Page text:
1. Our family is all over the place as well. I miss getting together. There was never any alcohol, well, at the party, a few of the uncles may have had a nip or two prior to arrival. But Grandma would have none of it!

  2. Fond memories indeed. It's good to reach back in our youth and remember the good things.

    Have a fabulous day, Joe. ♪♫♪♫

  3. Sounds like a wonderful family! It's good to have those fond memories to relive. ☺ As for the drinking, it depends on your background. Where I grew up (Europe), that was/is a normal activity. Everyone has a good time and few people ever get out of hand.

  4. The only big family get-togethers we had were at Christmas. No drinking, unless Grandpa or Grandma had a cold, and took a nip of blackberry brandy.

  5. Nothing better than those memories. I have a large family and I have those memories too. In my family all that laughter, drinking and eating was normal. Thanks for making me bring up all those memories today. I enjoyed the hell out of that!!

  6. That was the culture with or without its alcohol. I am just glad we are more realistic about that habit these days and understand the seriousness. It is nice that you grew up with such a large and loving family.

  7. This was so well written--an expression of love and memories. Those are the things we all should hold on to. Drinking was never part of our family, but then they were all so conservative, avoided sin and drinking.

    Oh, the midwest life.

    Write this down, okay? your kids & progeny need to hear this.

  8. I've only ever seen cocktail hour on old TV movies and there wasn't much laughing involved. I love your memories though, the happiness and laughing makes it more wonderful, even if dinner was late because of it.

  9. I think cocktail hours are wonderful no matter who is there. Great memories from growing up.


  10. There were so many huge family get togethers when I was growing up (although not much drinking). That doesn't happen anymore and it makes me sad. These days if both my kids can be with me at the same time I feel lucky.

  11. I just love this post. I remember her togethers with all of my uncles and aunts and cousins at my grandparent's home too. They were the best. Both my Mom and Dad come from a large family. The grandparents homes were always filled with love and laughter. Theses memories are what my husband and I are trying to create with our Sunday dinners. Thank you for sharing your memory.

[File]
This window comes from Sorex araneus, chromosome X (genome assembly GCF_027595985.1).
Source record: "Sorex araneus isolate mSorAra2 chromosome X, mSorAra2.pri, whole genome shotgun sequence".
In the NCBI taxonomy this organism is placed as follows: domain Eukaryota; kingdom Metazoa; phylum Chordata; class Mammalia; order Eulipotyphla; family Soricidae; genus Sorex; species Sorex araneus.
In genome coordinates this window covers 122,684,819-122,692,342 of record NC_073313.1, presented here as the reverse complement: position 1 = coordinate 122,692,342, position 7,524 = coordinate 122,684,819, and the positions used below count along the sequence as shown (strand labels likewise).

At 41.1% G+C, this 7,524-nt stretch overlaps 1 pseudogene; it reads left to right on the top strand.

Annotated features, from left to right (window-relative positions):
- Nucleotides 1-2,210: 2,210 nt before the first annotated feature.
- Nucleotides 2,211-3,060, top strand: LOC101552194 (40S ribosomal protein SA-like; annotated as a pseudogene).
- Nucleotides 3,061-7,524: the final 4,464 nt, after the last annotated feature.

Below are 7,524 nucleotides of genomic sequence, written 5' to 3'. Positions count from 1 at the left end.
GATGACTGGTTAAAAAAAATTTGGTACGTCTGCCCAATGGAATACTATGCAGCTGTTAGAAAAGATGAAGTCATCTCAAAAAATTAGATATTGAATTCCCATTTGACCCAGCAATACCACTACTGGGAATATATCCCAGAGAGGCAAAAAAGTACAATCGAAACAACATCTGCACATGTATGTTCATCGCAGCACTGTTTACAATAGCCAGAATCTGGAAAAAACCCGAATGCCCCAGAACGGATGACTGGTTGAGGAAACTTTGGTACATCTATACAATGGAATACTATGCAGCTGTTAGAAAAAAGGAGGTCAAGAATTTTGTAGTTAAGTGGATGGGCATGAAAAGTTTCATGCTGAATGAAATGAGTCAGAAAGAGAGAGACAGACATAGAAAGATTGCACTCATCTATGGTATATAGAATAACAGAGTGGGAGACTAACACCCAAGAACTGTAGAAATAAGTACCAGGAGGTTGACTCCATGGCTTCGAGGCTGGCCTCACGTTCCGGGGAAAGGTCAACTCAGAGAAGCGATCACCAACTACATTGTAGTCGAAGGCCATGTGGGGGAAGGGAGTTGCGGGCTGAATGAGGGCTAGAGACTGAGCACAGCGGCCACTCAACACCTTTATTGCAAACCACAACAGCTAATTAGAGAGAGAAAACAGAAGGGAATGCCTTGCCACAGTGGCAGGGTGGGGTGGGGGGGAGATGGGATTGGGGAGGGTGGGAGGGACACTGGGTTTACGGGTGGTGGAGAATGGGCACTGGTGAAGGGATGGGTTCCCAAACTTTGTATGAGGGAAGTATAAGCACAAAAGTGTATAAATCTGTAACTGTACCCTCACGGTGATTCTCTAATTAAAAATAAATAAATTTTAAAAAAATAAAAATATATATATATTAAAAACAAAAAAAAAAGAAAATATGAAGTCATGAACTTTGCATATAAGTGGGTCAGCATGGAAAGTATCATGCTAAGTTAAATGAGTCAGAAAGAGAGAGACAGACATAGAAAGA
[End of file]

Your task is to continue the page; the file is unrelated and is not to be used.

12. So having your family spread about now is as alien to you as it is to me with mine. After such a rich and wonderful family life, it must so hard to swallow the way things are now. You paint a vividly warm picture of your childhood. I have two sons and five grandchildren who live too far to see every week or even every month. By US standards, they are probably really close - 2.5 hour drive each way. But when youre still working, it's hard to make regular trips as much as we would like to. It's a diferent world to the one we grew up in.

  13. Really nice post. What a delightful tradition and it is a shame today with our far flung families we are lucky for a once a year get together. I understand your longing to join in. I felt that way on holidays when made to sit at the children's table.

  14. Those are great memories, Joe!!! My mom came from a big family (8 children) who lived all over the US, but most would attend the almost annual family reunion for my Grandparents' birthdays that were in July. Lots of midwestern food (like deviled eggs)at a park. It was fun for me and the other cousins. Last one before grandpa died was in 1984.

  15. Those are great memories. The drinkers in my family were alcoholics, and it wasn't a laughing matter, i'm glad your family didn't behave like some of mine.

  16. This is a great post with such great memories. I always loved our family get togethers growing up but looking back there weren't nearly enough...

  17. It sounds like you had the perfect extended family for kids to grow up with.